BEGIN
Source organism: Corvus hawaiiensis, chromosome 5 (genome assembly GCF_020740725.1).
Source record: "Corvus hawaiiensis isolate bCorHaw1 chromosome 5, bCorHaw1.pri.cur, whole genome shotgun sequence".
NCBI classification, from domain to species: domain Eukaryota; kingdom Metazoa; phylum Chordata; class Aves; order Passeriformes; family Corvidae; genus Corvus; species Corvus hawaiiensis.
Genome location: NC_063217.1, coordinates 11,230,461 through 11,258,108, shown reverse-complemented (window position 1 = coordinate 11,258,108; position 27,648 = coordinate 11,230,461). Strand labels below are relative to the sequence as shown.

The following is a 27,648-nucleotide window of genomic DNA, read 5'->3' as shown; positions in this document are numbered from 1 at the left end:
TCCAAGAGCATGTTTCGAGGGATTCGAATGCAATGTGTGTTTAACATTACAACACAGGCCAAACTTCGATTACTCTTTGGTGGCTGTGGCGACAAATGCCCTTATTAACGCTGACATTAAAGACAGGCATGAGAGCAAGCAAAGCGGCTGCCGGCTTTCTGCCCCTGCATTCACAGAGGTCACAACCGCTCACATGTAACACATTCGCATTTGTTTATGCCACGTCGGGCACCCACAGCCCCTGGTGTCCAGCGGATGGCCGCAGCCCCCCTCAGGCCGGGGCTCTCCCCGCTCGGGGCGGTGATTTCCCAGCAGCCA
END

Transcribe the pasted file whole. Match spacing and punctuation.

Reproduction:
Source organism: Corvus hawaiiensis, chromosome 5 (genome assembly GCF_020740725.1).
Source record: "Corvus hawaiiensis isolate bCorHaw1 chromosome 5, bCorHaw1.pri.cur, whole genome shotgun sequence".
NCBI classification, from domain to species: domain Eukaryota; kingdom Metazoa; phylum Chordata; class Aves; order Passeriformes; family Corvidae; genus Corvus; species Corvus hawaiiensis.
Genome location: NC_063217.1, coordinates 11,230,461 through 11,258,108, shown reverse-complemented (window position 1 = coordinate 11,258,108; position 27,648 = coordinate 11,230,461). Strand labels below are relative to the sequence as shown.

The following is a 27,648-nucleotide window of genomic DNA, read 5'->3' as shown; positions in this document are numbered from 1 at the left end:
TCCAAGAGCATGTTTCGAGGGATTCGAATGCAATGTGTGTTTAACATTACAACACAGGCCAAACTTCGATTACTCTTTGGTGGCTGTGGCGACAAATGCCCTTATTAACGCTGACATTAAAGACAGGCATGAGAGCAAGCAAAGCGGCTGCCGGCTTTCTGCCCCTGCATTCACAGAGGTCACAACCGCTCACATGTAACACATTCGCATTTGTTTATGCCACGTCGGGCACCCACAGCCCCTGGTGTCCAGCGGATGGCCGCAGCCCCCCTCAGGCCGGGGCTCTCCCCGCTCGGGGCGGTGATTTCCCAGCAGCCA